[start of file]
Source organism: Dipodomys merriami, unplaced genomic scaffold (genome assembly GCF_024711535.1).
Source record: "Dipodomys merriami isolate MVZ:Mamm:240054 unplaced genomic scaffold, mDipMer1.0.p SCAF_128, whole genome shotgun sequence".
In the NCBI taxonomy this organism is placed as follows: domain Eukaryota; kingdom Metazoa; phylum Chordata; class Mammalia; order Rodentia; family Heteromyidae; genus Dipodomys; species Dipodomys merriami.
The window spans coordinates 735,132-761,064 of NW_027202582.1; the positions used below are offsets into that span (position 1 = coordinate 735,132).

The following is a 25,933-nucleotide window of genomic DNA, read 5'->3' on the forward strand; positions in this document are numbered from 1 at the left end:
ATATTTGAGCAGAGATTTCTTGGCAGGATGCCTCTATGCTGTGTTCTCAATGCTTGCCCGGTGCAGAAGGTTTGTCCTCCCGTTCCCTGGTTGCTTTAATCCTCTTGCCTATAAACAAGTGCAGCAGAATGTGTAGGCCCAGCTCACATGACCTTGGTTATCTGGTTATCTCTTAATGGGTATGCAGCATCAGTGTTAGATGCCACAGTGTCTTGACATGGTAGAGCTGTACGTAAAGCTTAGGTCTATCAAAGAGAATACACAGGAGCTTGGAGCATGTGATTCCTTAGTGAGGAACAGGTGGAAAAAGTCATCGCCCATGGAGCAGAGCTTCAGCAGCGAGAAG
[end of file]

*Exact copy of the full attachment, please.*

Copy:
Source organism: Dipodomys merriami, unplaced genomic scaffold (genome assembly GCF_024711535.1).
Source record: "Dipodomys merriami isolate MVZ:Mamm:240054 unplaced genomic scaffold, mDipMer1.0.p SCAF_128, whole genome shotgun sequence".
In the NCBI taxonomy this organism is placed as follows: domain Eukaryota; kingdom Metazoa; phylum Chordata; class Mammalia; order Rodentia; family Heteromyidae; genus Dipodomys; species Dipodomys merriami.
The window spans coordinates 735,132-761,064 of NW_027202582.1; the positions used below are offsets into that span (position 1 = coordinate 735,132).

The following is a 25,933-nucleotide window of genomic DNA, read 5'->3' on the forward strand; positions in this document are numbered from 1 at the left end:
ATATTTGAGCAGAGATTTCTTGGCAGGATGCCTCTATGCTGTGTTCTCAATGCTTGCCCGGTGCAGAAGGTTTGTCCTCCCGTTCCCTGGTTGCTTTAATCCTCTTGCCTATAAACAAGTGCAGCAGAATGTGTAGGCCCAGCTCACATGACCTTGGTTATCTGGTTATCTCTTAATGGGTATGCAGCATCAGTGTTAGATGCCACAGTGTCTTGACATGGTAGAGCTGTACGTAAAGCTTAGGTCTATCAAAGAGAATACACAGGAGCTTGGAGCATGTGATTCCTTAGTGAGGAACAGGTGGAAAAAGTCATCGCCCATGGAGCAGAGCTTCAGCAGCGAGAAG